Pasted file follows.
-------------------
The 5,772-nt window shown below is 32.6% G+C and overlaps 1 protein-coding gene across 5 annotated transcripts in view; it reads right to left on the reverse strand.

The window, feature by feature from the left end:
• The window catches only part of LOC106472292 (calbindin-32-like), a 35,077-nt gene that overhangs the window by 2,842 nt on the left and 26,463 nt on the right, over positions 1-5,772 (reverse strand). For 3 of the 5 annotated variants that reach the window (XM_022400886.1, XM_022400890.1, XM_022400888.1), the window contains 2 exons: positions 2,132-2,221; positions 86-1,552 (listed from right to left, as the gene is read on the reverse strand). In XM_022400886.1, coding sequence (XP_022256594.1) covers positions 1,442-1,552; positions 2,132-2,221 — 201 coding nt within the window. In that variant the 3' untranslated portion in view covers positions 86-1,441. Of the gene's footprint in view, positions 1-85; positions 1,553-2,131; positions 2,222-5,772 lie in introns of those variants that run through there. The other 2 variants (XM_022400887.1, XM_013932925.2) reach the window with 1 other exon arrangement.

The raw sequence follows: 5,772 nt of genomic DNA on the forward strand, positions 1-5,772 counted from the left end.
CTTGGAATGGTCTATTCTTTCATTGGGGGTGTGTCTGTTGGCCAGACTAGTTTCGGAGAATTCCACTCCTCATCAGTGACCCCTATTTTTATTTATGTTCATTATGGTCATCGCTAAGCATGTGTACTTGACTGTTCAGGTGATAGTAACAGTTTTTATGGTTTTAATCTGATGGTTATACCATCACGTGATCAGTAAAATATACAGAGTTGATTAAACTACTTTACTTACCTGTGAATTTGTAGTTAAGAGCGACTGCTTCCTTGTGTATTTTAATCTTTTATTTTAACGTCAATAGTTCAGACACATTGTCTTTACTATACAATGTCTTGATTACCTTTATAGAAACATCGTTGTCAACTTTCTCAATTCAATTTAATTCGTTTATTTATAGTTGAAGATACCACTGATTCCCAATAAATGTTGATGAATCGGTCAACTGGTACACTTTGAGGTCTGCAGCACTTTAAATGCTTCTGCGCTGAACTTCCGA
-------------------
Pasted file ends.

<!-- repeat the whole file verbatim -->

The 5,772-nt window shown below is 32.6% G+C and overlaps 1 protein-coding gene across 5 annotated transcripts in view; it reads right to left on the reverse strand.

The window, feature by feature from the left end:
• The window catches only part of LOC106472292 (calbindin-32-like), a 35,077-nt gene that overhangs the window by 2,842 nt on the left and 26,463 nt on the right, over positions 1-5,772 (reverse strand). For 3 of the 5 annotated variants that reach the window (XM_022400886.1, XM_022400890.1, XM_022400888.1), the window contains 2 exons: positions 2,132-2,221; positions 86-1,552 (listed from right to left, as the gene is read on the reverse strand). In XM_022400886.1, coding sequence (XP_022256594.1) covers positions 1,442-1,552; positions 2,132-2,221 — 201 coding nt within the window. In that variant the 3' untranslated portion in view covers positions 86-1,441. Of the gene's footprint in view, positions 1-85; positions 1,553-2,131; positions 2,222-5,772 lie in introns of those variants that run through there. The other 2 variants (XM_022400887.1, XM_013932925.2) reach the window with 1 other exon arrangement.

The raw sequence follows: 5,772 nt of genomic DNA on the forward strand, positions 1-5,772 counted from the left end.
CTTGGAATGGTCTATTCTTTCATTGGGGGTGTGTCTGTTGGCCAGACTAGTTTCGGAGAATTCCACTCCTCATCAGTGACCCCTATTTTTATTTATGTTCATTATGGTCATCGCTAAGCATGTGTACTTGACTGTTCAGGTGATAGTAACAGTTTTTATGGTTTTAATCTGATGGTTATACCATCACGTGATCAGTAAAATATACAGAGTTGATTAAACTACTTTACTTACCTGTGAATTTGTAGTTAAGAGCGACTGCTTCCTTGTGTATTTTAATCTTTTATTTTAACGTCAATAGTTCAGACACATTGTCTTTACTATACAATGTCTTGATTACCTTTATAGAAACATCGTTGTCAACTTTCTCAATTCAATTTAATTCGTTTATTTATAGTTGAAGATACCACTGATTCCCAATAAATGTTGATGAATCGGTCAACTGGTACACTTTGAGGTCTGCAGCACTTTAAATGCTTCTGCGCTGAACTTCCGA